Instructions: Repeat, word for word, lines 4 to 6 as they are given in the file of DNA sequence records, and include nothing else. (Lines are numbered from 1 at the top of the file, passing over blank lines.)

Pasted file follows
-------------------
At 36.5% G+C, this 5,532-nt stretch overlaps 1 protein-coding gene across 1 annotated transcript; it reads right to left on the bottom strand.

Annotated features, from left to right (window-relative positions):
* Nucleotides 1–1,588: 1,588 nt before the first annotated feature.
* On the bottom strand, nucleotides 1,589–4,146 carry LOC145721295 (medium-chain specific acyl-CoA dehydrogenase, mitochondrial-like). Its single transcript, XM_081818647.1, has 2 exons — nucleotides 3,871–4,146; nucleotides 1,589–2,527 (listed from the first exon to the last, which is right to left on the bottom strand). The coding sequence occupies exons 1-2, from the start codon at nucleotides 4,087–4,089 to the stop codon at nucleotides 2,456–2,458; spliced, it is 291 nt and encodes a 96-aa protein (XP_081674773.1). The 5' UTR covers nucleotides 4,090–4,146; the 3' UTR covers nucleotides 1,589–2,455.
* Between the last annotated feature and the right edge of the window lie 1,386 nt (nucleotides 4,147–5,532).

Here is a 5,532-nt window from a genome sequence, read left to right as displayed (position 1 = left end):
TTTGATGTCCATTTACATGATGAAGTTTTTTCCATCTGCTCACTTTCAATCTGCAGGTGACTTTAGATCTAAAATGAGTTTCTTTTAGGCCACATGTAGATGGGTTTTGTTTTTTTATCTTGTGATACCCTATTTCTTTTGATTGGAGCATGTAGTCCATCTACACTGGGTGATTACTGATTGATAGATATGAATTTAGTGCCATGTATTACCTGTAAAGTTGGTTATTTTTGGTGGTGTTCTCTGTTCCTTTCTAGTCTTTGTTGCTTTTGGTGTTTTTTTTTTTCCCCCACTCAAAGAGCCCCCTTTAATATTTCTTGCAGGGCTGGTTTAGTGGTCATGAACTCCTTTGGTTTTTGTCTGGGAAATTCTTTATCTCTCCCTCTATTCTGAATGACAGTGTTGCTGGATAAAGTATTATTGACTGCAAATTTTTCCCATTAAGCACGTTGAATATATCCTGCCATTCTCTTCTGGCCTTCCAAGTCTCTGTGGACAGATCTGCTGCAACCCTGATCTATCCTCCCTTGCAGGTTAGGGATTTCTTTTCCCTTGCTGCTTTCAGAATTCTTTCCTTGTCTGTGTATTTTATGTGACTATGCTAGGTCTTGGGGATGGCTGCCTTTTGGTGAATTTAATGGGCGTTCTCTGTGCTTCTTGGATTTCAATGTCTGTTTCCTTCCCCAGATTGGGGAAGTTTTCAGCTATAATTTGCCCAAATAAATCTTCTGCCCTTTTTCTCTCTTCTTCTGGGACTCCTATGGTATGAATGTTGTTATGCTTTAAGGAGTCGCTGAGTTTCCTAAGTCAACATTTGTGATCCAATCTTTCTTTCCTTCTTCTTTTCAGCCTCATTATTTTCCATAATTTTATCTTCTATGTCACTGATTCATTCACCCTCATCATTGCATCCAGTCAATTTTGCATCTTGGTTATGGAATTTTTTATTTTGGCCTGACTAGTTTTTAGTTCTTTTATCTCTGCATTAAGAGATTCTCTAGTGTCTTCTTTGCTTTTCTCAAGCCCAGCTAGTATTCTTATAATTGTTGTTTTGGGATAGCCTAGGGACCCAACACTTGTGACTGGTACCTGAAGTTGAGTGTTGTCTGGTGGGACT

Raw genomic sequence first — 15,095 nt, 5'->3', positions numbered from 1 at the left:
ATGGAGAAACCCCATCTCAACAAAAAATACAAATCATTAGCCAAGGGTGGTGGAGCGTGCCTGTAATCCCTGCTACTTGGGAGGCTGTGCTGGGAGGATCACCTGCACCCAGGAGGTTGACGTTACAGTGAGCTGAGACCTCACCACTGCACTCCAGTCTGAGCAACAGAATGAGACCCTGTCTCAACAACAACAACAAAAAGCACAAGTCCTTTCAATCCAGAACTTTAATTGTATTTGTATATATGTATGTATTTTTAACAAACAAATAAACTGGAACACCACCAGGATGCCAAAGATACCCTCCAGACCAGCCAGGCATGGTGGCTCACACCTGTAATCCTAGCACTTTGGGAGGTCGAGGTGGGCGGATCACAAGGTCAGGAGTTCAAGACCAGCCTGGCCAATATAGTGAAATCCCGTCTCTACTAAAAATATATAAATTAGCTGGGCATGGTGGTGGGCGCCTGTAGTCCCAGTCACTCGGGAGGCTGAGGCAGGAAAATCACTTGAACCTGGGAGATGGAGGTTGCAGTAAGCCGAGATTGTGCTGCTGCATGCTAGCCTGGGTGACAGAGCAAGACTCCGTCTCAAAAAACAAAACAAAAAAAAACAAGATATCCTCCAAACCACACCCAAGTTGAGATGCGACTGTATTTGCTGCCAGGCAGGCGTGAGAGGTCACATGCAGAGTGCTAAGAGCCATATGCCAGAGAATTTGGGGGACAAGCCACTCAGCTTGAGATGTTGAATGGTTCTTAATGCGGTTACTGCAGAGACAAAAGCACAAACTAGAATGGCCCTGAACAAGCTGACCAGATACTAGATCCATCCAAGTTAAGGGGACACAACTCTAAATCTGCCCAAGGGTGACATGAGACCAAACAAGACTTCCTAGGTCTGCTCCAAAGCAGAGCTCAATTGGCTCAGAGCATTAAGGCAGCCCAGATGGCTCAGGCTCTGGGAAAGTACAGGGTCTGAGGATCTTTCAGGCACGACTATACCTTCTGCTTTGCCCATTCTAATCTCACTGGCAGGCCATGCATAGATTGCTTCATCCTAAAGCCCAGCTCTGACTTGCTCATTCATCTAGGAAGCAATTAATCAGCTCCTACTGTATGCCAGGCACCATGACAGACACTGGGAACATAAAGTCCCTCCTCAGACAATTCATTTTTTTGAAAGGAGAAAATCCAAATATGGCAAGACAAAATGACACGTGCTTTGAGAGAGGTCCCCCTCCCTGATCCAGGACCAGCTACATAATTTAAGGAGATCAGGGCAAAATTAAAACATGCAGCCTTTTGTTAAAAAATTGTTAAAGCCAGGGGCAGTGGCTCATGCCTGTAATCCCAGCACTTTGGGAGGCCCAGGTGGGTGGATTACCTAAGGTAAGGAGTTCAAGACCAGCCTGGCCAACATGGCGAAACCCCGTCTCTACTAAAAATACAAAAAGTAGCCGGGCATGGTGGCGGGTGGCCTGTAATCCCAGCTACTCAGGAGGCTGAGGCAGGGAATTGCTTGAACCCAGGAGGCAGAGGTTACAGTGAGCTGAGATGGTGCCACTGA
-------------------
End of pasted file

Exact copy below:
* On the bottom strand, nucleotides 1,589–4,146 carry LOC145721295 (medium-chain specific acyl-CoA dehydrogenase, mitochondrial-like). Its single transcript, XM_081818647.1, has 2 exons — nucleotides 3,871–4,146; nucleotides 1,589–2,527 (listed from the first exon to the last, which is right to left on the bottom strand). The coding sequence occupies exons 1-2, from the start codon at nucleotides 4,087–4,089 to the stop codon at nucleotides 2,456–2,458; spliced, it is 291 nt and encodes a 96-aa protein (XP_081674773.1). The 5' UTR covers nucleotides 4,090–4,146; the 3' UTR covers nucleotides 1,589–2,455.
* Between the last annotated feature and the right edge of the window lie 1,386 nt (nucleotides 4,147–5,532).

Here is a 5,532-nt window from a genome sequence, read left to right as displayed (position 1 = left end):